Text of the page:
Poetry / October 2017 (Issue 37)


by See Wern Hao

Eating in excess would make you sick
of what you like.
And yet I always took in more
than I could swallow. Greed expands
according to the waistline. I am told
when I am thirty, I will pay pound-for-pound.

According to my grandmother,
scooping fish onto my plate,
I have been a growing boy since seven.
When I offer her a slice, she spits
it's okay, you eat. ahma
full already.
So long
in this house of glass,
she has spent her life.
She keeps saying she is happy with the bones.

When she tried to teach me how to cook
and failed, I learnt the ways
we will separate.

By how we speak English with different tongues.
Slow down. By how, at her age, love is passing on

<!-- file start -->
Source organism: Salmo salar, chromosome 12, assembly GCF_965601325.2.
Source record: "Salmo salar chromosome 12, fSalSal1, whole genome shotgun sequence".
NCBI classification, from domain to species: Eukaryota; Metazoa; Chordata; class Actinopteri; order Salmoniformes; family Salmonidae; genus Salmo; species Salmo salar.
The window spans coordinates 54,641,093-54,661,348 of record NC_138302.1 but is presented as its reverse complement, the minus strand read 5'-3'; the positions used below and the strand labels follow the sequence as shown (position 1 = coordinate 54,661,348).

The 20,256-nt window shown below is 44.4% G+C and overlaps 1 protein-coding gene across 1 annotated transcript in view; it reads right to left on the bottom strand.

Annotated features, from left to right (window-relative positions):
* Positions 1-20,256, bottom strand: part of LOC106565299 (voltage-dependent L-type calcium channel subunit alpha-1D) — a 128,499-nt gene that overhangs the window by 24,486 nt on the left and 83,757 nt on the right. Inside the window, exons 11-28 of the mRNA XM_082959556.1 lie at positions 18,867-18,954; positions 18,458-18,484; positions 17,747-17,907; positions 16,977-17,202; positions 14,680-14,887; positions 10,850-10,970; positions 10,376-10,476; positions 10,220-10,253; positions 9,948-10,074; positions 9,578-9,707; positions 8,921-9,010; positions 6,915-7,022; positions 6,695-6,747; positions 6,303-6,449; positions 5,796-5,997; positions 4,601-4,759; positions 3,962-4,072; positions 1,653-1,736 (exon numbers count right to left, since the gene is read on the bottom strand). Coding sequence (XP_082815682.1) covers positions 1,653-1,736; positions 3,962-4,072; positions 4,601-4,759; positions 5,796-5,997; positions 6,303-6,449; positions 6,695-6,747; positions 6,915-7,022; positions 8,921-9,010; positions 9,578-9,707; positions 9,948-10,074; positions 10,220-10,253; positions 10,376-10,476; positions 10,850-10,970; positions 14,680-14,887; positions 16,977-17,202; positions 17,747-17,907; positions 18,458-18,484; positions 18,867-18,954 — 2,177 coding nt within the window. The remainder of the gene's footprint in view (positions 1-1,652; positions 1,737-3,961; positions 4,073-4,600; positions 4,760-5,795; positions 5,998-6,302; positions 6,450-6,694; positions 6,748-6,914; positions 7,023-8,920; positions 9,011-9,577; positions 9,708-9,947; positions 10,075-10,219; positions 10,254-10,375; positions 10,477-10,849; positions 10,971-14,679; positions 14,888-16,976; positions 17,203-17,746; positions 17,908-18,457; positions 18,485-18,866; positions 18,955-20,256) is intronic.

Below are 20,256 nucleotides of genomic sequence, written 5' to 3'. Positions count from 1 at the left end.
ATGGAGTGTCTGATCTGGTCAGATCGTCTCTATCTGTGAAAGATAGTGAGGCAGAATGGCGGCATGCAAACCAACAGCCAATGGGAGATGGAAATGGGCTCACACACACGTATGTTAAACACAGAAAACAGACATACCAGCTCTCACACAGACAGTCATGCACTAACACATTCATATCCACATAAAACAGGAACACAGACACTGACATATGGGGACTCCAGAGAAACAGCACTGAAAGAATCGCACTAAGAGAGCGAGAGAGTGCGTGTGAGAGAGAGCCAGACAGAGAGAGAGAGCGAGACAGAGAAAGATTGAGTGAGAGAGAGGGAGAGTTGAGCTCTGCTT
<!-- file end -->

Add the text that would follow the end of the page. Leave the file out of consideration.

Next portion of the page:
the best parts of herself
to be consumed. Her recipes are scrawled
on yellowed paper. The aroma of fish oils,
silver flesh steaming on a plate
will be locked away by my hands
which have only known taking.

Do not choke on a hidden bone.

I see her looking out of the window, wide-eyed
and almost shivering against the sun.
As if she wants to speak, yet even words scrape
against her throat. She has nothing left to give.
Website © Cha: An Asian Literary Journal 2007-2018
ISSN 1999-5032
All poems, stories and other contributions copyright to their respective authors unless otherwise noted.